In the United States, teleprofessionals have been growing in demand amidst physician shortages. Rural hospitals and emergency departments (ED) are struggling with low-budgets and staff shortages. Before the rise of teleprofessionals, struggling hospitals and EDs were using local primary care physicians to try to fill in staffing gaps, but virtual care nurses and physicians are alleviating these gaps and adjusting the limitations on resources. Nurses were often citing a shortage of patient care resources and not enough time in a shift to perform the highest quality of care for patients.

Pooled Resources Leads to Increased Quality

The use of teleprofessionals can cause controversy within organizations who are not willing to transition to technological solutions to their staffing problems. With teleprofessionals, larger health systems are able to extend their reach and reduce patient transfers that may put a strain on their resources. Skilled and specified care coverage is not always available to every ED, but teleprofessionals can suddenly resolve this staffing problem. Additionally, providers using teleprofessionals operating in remote and rural hospitals can eliminate the need for travel between locations and provide flexibility of care.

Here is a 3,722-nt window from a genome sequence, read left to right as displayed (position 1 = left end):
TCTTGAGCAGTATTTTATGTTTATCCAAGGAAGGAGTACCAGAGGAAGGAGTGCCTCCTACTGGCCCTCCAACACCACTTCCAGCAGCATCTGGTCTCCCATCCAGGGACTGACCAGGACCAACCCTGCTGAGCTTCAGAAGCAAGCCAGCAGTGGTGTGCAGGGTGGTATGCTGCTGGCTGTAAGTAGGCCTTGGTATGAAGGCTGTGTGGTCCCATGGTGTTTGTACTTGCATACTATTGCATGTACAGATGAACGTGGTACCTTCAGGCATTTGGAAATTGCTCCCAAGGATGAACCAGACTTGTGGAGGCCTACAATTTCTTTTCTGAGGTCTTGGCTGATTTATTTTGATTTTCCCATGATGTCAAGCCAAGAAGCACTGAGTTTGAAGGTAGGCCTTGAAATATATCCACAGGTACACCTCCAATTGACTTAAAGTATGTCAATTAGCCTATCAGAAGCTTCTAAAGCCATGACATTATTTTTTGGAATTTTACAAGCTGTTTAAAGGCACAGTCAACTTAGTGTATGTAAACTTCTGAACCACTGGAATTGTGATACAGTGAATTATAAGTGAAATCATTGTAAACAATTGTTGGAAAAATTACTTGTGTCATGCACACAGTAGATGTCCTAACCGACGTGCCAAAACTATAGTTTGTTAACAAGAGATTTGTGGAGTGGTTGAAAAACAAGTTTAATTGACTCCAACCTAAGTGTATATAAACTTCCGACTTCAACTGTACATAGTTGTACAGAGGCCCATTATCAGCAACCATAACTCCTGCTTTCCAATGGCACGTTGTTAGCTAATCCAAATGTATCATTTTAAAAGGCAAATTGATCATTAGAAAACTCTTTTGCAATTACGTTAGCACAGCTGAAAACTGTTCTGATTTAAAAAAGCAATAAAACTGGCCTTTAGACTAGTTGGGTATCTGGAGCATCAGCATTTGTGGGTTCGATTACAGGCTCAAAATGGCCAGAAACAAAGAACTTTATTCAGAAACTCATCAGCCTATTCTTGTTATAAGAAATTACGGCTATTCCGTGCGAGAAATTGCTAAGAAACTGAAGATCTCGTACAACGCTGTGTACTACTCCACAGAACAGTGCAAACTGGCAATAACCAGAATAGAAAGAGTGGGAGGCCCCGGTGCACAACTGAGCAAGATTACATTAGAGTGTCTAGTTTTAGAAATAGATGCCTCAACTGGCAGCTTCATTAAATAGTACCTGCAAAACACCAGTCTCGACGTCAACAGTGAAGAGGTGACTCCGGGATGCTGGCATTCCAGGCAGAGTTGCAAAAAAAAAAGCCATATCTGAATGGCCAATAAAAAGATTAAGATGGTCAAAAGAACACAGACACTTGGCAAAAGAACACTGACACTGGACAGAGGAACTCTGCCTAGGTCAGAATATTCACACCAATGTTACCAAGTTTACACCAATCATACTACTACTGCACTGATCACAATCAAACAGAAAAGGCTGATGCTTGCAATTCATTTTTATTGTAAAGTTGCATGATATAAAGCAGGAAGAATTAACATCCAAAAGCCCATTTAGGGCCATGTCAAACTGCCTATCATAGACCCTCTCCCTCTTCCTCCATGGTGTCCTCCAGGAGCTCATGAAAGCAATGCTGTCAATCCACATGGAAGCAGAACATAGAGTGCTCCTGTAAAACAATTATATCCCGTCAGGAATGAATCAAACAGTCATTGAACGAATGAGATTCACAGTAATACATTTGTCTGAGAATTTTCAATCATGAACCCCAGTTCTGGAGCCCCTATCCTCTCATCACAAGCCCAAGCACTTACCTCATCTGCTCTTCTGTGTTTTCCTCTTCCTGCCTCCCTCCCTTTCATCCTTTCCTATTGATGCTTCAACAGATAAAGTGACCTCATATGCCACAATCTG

Providers can use teleprofessionals to get instant education from colleagues anywhere in the world, which can innovate a beneficial care plan for difficult cases and shorten the stay of patients when beds are limited. Also, patients who are in need of chronic care can be monitored outside of the hospital system. By monitoring these patients using teleprofessionals, hospitals can decrease the number of potentially avoidable admissions.

Specialized Care Can Be Provided Anywhere

In rural communities, specialists are not always available to patients. Using telehealth, patients can be seen in the offices and hospitals of local providers by specialists from other areas in larger hospital systems. In recent years, staffing requirements by the Centers for Medicare & Medicaid Services were adjusted for rural hospitals to use physician assistants and nurse practitioners to provide care during the 24-hour care period as long as physicians could be contacted via telemedicine in an emergency. Since this change, hospitals that have adopted telemedicine practices have saved nearly $120,000 per year in salaries.